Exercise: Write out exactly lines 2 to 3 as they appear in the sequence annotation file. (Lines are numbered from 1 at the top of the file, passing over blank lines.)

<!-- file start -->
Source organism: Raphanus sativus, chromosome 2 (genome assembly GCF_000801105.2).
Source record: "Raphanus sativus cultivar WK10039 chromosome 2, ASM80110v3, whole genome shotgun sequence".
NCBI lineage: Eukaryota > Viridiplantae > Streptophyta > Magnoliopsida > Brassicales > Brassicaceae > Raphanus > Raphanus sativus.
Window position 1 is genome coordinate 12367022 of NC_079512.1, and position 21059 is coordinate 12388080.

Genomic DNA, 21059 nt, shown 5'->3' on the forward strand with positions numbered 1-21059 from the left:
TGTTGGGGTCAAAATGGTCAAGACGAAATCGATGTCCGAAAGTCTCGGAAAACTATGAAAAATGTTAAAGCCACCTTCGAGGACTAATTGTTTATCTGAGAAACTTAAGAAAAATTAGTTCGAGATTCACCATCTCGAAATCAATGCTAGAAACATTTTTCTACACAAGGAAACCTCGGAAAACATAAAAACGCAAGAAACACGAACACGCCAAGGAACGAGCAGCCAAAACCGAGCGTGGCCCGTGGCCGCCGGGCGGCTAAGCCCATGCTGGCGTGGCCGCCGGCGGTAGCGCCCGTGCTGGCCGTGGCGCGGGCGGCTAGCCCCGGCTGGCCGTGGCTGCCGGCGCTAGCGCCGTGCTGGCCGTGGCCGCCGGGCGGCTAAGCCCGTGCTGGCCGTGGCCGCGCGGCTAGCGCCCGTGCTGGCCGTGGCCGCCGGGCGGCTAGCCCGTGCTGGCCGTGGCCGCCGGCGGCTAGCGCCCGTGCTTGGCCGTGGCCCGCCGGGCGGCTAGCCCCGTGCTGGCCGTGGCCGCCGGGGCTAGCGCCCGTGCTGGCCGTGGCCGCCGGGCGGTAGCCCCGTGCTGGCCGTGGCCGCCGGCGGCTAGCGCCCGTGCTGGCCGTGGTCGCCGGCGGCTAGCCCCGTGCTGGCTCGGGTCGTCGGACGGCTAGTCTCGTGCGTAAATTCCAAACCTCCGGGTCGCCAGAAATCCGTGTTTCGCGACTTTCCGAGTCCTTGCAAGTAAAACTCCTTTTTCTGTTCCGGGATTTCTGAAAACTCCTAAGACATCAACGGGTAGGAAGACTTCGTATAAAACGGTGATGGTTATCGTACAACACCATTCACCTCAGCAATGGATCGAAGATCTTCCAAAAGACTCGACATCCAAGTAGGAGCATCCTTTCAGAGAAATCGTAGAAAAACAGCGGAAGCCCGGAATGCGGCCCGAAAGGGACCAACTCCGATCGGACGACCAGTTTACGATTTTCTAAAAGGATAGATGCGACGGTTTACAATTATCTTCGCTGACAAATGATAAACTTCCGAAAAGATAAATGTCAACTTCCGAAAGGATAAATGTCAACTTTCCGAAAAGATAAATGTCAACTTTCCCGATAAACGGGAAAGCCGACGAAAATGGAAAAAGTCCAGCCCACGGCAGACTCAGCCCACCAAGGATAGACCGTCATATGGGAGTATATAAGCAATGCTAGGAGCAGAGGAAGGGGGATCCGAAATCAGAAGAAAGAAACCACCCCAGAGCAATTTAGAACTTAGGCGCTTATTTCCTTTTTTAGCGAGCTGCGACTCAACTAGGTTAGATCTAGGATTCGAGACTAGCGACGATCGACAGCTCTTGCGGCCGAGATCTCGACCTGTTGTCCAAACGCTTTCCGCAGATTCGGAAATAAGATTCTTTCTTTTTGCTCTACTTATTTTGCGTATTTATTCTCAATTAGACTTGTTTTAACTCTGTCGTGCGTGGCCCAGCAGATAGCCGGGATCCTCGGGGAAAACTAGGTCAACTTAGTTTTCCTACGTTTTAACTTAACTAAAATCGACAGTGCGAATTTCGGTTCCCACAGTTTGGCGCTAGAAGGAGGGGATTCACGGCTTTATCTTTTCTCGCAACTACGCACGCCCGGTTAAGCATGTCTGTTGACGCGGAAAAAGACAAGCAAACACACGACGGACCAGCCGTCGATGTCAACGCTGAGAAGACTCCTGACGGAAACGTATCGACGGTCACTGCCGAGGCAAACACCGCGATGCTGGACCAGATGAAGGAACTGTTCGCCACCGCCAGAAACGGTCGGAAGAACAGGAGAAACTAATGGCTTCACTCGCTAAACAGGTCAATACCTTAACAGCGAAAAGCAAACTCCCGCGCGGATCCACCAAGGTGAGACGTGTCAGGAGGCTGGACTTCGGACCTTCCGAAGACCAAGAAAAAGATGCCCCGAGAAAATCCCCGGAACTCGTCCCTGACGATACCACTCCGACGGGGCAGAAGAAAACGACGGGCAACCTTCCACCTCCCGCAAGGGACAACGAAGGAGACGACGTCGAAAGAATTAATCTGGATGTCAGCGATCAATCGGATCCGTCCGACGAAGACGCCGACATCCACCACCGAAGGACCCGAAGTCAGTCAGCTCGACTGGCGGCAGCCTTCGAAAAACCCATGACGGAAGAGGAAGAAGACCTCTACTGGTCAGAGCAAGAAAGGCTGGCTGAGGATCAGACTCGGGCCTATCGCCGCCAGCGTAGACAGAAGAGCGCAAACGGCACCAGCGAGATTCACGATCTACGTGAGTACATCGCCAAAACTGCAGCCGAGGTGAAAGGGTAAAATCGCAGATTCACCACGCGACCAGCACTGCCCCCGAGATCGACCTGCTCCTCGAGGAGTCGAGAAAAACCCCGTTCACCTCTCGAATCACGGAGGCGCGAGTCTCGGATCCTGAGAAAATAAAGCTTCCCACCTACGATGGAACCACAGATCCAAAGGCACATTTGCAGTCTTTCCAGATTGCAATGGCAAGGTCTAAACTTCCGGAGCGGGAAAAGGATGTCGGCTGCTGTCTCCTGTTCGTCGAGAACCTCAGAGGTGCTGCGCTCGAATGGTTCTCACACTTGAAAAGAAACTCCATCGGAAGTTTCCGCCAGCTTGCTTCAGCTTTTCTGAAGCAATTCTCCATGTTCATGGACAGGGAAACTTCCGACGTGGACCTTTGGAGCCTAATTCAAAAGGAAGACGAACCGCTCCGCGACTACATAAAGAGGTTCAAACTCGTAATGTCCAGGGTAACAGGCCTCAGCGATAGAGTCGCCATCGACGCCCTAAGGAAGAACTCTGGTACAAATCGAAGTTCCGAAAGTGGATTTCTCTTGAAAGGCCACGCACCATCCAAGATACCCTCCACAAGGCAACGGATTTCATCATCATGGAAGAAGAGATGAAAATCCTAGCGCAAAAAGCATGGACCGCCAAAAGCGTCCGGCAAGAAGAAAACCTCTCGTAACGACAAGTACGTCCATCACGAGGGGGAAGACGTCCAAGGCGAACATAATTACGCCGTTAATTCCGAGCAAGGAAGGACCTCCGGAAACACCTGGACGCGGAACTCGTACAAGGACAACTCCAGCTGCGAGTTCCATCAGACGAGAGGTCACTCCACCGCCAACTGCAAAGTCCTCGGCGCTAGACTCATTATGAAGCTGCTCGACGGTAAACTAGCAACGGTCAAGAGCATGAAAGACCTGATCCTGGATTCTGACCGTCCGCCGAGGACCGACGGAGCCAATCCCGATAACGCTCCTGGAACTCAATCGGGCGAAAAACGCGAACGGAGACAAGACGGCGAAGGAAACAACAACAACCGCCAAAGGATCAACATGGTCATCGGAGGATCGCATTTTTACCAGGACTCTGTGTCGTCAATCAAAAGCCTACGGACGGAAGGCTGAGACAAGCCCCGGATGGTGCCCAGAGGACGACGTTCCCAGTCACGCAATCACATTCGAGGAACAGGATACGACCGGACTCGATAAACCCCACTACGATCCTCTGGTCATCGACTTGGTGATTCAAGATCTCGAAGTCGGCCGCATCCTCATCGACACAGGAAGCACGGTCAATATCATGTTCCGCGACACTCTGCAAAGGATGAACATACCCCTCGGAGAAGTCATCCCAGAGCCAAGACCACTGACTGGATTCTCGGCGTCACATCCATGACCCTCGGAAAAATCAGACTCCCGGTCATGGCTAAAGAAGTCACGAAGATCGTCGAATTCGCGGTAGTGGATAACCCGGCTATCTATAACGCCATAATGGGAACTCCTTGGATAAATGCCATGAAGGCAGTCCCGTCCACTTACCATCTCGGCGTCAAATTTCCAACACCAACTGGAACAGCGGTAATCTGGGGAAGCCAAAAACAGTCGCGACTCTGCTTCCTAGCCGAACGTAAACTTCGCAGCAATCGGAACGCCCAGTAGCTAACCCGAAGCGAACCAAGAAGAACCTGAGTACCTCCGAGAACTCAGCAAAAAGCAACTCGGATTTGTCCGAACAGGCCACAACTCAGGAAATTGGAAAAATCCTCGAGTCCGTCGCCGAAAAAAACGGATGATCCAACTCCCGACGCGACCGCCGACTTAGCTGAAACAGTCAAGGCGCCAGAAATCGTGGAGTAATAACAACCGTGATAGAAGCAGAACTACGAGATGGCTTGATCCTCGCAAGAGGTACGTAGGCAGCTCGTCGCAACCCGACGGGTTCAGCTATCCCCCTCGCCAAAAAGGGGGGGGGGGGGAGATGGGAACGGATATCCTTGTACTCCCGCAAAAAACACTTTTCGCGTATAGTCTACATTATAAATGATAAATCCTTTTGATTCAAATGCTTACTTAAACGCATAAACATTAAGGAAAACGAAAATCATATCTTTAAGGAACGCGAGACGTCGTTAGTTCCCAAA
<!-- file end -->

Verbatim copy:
Source record: "Raphanus sativus cultivar WK10039 chromosome 2, ASM80110v3, whole genome shotgun sequence".
NCBI lineage: Eukaryota > Viridiplantae > Streptophyta > Magnoliopsida > Brassicales > Brassicaceae > Raphanus > Raphanus sativus.